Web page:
"My mother was our tower of strength. She got a job as a manager at a high-school cafeteria and we were able to buy our house. My three sisters went to work, and my brother Bill and I always met our own expenses. It was a character-building experience."
Findley met his wife, Lucille, during WWII. "She was a Navy flight nurse bringing the wounded up to Guam for hospitalization," he says. "My advantage was having a Jeep. Our courtship was intermittent--we'd get down to the beach, which had been secured. But then she was evacuating wounded from Okinawa, so she has more battle stars than me. She outranks me too--still does."
Returning to Illinois, the Findleys settled in Pittsfield, where Paul joined a partnership in a weekly newspaper. They had two children, Craig and Diane. Craig now runs the Illinois Prisoner Review Board.
In 1952 Findley failed in his first attempt at public office; he ran as a Republican candidate for state senator. In 1960 he was elected to the U.S. House of Representatives, much to the pleasure of Clarence Streit. He championed the Atlantic Union, civil rights legislation, and farm-policy reform. Considering that many of his farm constituents profited from federal subsidies, it's amazing they kept sending him back to Washington. "I've never been afraid to speak my mind," he says.
Then in 1974 he received a letter from a woman who had worked for his paper in Pittsfield. "She wrote to me in Washington to say her son had been arrested in Aden and found guilty of spying. Aden was the capital of what was then the People's Democratic Republic of Yemen. Back then it was separate from North Yemen; it was a Marxist state under the thumb of the Soviet Union. Soviet ships had full-range use of their harbor. The Soviets were trying to be a great influence over the Suez Canal, which was then blocked. And I went to the State Department, then to Yemen's ambassador in New York. The British had a diplomatic mission in Aden, and their man sent word to London that if Findley wanted to see his constituent alive he better get over here.
"The young man's name was Ed Franklin. His mother had been writing news notes--you know, who visited who--for years. He was on a commercial flight from Ethiopia. He had been teaching in an American school in Kuwait, and on his way the plane had engine trouble and it had an unscheduled landing in Aden. While he was waiting, he took some pictures around the harbor, and they decided he was a British spy. They sentenced him to five years in solitary confinement. I later learned he had been incarcerated in a very rusty enclosure. South Yemen has a terrible climate. High humidity, temperatures around 130 degrees. He had been there for about 15 months. I decided I had to go to try to get him out.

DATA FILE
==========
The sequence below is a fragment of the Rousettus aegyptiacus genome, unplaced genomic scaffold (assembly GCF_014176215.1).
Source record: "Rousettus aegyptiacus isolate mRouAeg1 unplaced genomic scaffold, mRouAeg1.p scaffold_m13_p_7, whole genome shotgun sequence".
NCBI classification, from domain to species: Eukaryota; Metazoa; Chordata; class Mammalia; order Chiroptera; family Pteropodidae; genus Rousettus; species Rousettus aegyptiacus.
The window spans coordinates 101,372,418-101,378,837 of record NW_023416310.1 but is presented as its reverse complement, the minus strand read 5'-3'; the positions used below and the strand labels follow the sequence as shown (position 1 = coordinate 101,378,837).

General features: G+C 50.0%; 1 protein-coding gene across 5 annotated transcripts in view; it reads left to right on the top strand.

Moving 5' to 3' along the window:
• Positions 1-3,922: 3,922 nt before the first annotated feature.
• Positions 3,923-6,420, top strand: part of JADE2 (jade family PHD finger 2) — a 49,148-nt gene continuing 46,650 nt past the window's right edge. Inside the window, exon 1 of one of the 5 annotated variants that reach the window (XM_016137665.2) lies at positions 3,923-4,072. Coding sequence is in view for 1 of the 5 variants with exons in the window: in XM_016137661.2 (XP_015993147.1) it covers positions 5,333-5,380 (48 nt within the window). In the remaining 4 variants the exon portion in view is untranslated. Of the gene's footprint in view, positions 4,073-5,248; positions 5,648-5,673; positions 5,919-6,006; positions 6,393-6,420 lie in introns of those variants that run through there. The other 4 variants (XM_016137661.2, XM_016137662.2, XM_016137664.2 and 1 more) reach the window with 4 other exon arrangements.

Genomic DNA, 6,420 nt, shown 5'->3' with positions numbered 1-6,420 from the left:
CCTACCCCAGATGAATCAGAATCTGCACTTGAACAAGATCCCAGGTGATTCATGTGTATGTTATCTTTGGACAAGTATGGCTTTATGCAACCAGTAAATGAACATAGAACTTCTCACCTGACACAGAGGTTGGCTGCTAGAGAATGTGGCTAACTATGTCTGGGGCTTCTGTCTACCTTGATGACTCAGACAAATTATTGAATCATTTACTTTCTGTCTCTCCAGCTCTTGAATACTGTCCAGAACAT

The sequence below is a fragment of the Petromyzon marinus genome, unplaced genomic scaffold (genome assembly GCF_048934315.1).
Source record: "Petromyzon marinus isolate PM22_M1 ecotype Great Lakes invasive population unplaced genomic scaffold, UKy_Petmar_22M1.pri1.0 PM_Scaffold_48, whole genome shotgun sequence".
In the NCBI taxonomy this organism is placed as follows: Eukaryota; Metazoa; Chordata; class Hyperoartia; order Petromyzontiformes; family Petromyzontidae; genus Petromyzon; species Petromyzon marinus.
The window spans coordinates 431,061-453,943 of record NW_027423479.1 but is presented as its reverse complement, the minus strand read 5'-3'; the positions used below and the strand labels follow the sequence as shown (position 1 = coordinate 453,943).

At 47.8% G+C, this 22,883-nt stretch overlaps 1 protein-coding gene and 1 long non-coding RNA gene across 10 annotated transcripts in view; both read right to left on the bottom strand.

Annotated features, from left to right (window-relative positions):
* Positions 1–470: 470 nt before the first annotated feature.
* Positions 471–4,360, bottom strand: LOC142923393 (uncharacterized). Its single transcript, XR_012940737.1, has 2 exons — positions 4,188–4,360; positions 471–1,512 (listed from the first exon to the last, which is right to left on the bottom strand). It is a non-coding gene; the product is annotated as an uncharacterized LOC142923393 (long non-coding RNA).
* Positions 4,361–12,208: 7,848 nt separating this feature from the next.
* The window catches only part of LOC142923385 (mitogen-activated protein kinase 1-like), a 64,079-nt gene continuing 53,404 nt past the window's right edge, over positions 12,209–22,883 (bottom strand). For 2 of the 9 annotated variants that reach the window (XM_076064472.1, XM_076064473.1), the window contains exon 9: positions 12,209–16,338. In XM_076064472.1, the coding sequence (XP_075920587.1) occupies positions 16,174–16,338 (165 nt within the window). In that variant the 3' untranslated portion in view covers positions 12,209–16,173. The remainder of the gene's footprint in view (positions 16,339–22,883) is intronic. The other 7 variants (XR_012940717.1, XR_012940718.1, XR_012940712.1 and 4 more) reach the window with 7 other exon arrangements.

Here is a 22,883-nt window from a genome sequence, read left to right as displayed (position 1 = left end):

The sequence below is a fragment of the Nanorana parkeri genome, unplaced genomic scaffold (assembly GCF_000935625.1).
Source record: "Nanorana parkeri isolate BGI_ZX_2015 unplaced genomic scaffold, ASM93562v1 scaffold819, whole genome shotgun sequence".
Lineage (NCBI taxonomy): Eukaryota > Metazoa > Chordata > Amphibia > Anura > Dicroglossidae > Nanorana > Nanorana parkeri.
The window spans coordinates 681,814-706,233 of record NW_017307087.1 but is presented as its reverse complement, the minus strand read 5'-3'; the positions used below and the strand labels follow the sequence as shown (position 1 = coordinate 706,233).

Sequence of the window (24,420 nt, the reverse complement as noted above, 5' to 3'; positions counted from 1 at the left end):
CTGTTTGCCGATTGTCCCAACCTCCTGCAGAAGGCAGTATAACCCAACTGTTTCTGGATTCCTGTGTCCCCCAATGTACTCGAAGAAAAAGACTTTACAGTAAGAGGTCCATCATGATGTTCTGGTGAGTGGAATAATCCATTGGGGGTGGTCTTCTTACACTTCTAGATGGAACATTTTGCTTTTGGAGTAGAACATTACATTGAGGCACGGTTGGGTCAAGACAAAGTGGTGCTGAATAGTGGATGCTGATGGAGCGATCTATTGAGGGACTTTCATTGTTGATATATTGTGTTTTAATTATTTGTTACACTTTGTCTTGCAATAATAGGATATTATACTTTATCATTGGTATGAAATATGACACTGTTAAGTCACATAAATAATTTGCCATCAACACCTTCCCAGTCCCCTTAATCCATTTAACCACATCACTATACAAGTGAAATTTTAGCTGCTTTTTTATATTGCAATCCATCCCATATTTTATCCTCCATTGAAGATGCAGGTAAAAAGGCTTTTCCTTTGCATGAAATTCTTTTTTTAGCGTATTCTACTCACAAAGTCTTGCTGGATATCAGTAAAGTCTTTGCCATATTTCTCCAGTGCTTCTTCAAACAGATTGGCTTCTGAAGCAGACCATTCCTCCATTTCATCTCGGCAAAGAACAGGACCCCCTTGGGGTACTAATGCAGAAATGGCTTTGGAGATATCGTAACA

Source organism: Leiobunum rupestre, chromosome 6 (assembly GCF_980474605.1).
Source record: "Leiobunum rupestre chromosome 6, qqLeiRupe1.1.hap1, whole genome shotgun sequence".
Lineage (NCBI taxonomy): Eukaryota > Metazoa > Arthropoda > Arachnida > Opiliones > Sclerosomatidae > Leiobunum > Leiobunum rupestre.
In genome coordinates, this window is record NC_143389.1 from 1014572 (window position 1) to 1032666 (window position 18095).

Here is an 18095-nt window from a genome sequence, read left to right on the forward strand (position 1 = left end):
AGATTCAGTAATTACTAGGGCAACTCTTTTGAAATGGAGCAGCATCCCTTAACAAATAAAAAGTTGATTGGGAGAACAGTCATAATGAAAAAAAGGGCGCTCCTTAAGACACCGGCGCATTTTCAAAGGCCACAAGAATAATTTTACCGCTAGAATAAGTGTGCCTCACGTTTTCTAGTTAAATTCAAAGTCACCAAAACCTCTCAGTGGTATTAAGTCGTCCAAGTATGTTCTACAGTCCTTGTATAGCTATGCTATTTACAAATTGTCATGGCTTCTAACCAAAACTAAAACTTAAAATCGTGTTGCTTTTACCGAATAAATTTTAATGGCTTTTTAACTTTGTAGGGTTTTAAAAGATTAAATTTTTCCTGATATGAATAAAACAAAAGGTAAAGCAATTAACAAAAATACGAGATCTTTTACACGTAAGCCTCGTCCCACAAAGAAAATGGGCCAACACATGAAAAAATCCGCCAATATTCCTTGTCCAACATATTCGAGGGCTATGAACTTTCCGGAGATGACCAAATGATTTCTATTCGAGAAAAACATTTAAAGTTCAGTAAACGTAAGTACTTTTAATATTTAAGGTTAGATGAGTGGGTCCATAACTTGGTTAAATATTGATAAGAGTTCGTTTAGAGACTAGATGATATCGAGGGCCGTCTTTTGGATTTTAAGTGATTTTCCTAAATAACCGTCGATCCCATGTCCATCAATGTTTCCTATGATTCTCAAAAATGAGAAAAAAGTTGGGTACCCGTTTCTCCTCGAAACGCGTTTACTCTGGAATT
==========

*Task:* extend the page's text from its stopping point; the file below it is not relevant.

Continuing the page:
"When I arrived, the president of Yemen seemed to want to stick out the hand of friendship to the West. I guess he was a little leery of subservience to the Soviets. After three days of anxiety, I got the good news that I could bring our young man home."
Findley says he may have represented something new to the Yemenis--a friendly, well-intentioned American. He began to wonder why in Congress there was so little discussion about Middle East policy. "There is nothing worthy of the name debate that ever occurs," he says. "The only question is 'What does Israel want?' And then they approve it.
"Our bias has been totally in favor of Israel and against Arab interests, and this has been year after year. It's hard to determine how much money goes to Israel a year, because a lot of it is concealed in Defense Department appropriations. It's at least $5 billion a year, plus extras tacked on to compensate for drops in tourism and the cost of the Iraqi war. These facts are well known outside America, but not here.
"The American people are mostly not interested in what happens abroad, and those who are interested get most of the information from news reports that have a bias. Most media avoid anything that puts Israel in a bad light and they welcome whatever puts Arabs in a bad light. So the American people have been largely in the dark about the gross impact of this bias."
He says anyone who stands in opposition to Israel runs the risk of being branded as an anti-Semite. "Even a reckless accusation of anti-Semitism is like the plague. No one wants to be accused of that, and Israel has succeeded in redefining the term as to equate it to anything that's critical of their government."
In 1980 the Democrats ran a Springfield travel agent named David Robinson against him. "My opponent raised most of his money by running ads in Jewish newspapers identifying me as the the worst anti-Semite who ever lived and ever served in Congress. According to AIPAC, money came to my opponent from every state in the union. Dick Durbin ran the next time around, and he had the advantage of that range of support. He didn't make those accusations but he benefited from them. Money poured in, and it was the most expensive campaigns Illinois members of the House ever had. Each of us had to raise about a million bucks a year each of those two campaigns.